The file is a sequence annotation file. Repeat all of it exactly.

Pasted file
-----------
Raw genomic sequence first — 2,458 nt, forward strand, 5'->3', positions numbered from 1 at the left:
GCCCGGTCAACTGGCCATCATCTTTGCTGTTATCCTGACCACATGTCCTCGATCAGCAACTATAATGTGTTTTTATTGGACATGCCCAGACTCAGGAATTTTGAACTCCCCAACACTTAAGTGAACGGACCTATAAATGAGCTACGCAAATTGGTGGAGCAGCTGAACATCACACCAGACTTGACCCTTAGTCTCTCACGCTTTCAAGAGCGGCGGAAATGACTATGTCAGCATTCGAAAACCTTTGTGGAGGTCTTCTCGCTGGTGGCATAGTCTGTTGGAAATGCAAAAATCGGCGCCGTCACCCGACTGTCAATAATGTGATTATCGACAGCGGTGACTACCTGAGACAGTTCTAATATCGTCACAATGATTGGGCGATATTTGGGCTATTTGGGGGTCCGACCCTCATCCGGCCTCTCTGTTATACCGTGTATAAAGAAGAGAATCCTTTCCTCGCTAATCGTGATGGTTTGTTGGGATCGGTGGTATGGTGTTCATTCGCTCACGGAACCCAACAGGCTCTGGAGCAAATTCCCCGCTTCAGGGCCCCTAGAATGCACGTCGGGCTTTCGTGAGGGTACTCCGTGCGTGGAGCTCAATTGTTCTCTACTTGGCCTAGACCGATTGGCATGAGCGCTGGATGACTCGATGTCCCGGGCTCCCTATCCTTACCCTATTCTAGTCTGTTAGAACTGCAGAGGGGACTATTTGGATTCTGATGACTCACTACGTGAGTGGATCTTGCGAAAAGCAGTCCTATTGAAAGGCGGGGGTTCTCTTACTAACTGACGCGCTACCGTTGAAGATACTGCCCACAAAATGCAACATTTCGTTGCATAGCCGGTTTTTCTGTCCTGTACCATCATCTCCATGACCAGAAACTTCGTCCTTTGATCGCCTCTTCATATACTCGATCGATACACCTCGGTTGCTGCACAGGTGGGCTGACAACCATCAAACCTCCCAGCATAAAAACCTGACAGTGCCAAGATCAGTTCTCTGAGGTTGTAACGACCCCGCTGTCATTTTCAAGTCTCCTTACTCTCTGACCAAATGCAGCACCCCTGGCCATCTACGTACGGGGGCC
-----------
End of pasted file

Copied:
Raw genomic sequence first — 2,458 nt, forward strand, 5'->3', positions numbered from 1 at the left:
GCCCGGTCAACTGGCCATCATCTTTGCTGTTATCCTGACCACATGTCCTCGATCAGCAACTATAATGTGTTTTTATTGGACATGCCCAGACTCAGGAATTTTGAACTCCCCAACACTTAAGTGAACGGACCTATAAATGAGCTACGCAAATTGGTGGAGCAGCTGAACATCACACCAGACTTGACCCTTAGTCTCTCACGCTTTCAAGAGCGGCGGAAATGACTATGTCAGCATTCGAAAACCTTTGTGGAGGTCTTCTCGCTGGTGGCATAGTCTGTTGGAAATGCAAAAATCGGCGCCGTCACCCGACTGTCAATAATGTGATTATCGACAGCGGTGACTACCTGAGACAGTTCTAATATCGTCACAATGATTGGGCGATATTTGGGCTATTTGGGGGTCCGACCCTCATCCGGCCTCTCTGTTATACCGTGTATAAAGAAGAGAATCCTTTCCTCGCTAATCGTGATGGTTTGTTGGGATCGGTGGTATGGTGTTCATTCGCTCACGGAACCCAACAGGCTCTGGAGCAAATTCCCCGCTTCAGGGCCCCTAGAATGCACGTCGGGCTTTCGTGAGGGTACTCCGTGCGTGGAGCTCAATTGTTCTCTACTTGGCCTAGACCGATTGGCATGAGCGCTGGATGACTCGATGTCCCGGGCTCCCTATCCTTACCCTATTCTAGTCTGTTAGAACTGCAGAGGGGACTATTTGGATTCTGATGACTCACTACGTGAGTGGATCTTGCGAAAAGCAGTCCTATTGAAAGGCGGGGGTTCTCTTACTAACTGACGCGCTACCGTTGAAGATACTGCCCACAAAATGCAACATTTCGTTGCATAGCCGGTTTTTCTGTCCTGTACCATCATCTCCATGACCAGAAACTTCGTCCTTTGATCGCCTCTTCATATACTCGATCGATACACCTCGGTTGCTGCACAGGTGGGCTGACAACCATCAAACCTCCCAGCATAAAAACCTGACAGTGCCAAGATCAGTTCTCTGAGGTTGTAACGACCCCGCTGTCATTTTCAAGTCTCCTTACTCTCTGACCAAATGCAGCACCCCTGGCCATCTACGTACGGGGGCC